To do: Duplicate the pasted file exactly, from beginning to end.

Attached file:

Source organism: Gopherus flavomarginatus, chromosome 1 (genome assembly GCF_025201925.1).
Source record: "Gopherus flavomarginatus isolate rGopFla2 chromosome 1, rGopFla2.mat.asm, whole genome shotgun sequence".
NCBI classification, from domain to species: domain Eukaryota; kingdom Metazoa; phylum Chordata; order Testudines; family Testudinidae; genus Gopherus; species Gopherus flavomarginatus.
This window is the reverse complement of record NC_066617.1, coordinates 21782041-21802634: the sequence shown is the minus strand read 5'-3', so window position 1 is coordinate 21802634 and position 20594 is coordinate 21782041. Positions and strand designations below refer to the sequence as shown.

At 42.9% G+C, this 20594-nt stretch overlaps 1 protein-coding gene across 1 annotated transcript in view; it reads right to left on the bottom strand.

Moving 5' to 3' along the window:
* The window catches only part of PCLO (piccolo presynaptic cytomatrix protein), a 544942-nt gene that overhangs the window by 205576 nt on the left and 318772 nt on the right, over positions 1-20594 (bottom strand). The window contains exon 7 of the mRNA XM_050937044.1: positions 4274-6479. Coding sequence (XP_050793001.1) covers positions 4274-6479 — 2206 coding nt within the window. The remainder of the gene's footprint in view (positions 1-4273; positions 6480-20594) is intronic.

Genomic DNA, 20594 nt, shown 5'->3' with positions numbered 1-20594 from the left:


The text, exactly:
Source organism: Gopherus flavomarginatus, chromosome 1 (genome assembly GCF_025201925.1).
Source record: "Gopherus flavomarginatus isolate rGopFla2 chromosome 1, rGopFla2.mat.asm, whole genome shotgun sequence".
NCBI classification, from domain to species: domain Eukaryota; kingdom Metazoa; phylum Chordata; order Testudines; family Testudinidae; genus Gopherus; species Gopherus flavomarginatus.
This window is the reverse complement of record NC_066617.1, coordinates 21782041-21802634: the sequence shown is the minus strand read 5'-3', so window position 1 is coordinate 21802634 and position 20594 is coordinate 21782041. Positions and strand designations below refer to the sequence as shown.

At 42.9% G+C, this 20594-nt stretch overlaps 1 protein-coding gene across 1 annotated transcript in view; it reads right to left on the bottom strand.

Moving 5' to 3' along the window:
* The window catches only part of PCLO (piccolo presynaptic cytomatrix protein), a 544942-nt gene that overhangs the window by 205576 nt on the left and 318772 nt on the right, over positions 1-20594 (bottom strand). The window contains exon 7 of the mRNA XM_050937044.1: positions 4274-6479. Coding sequence (XP_050793001.1) covers positions 4274-6479 — 2206 coding nt within the window. The remainder of the gene's footprint in view (positions 1-4273; positions 6480-20594) is intronic.

Genomic DNA, 20594 nt, shown 5'->3' with positions numbered 1-20594 from the left: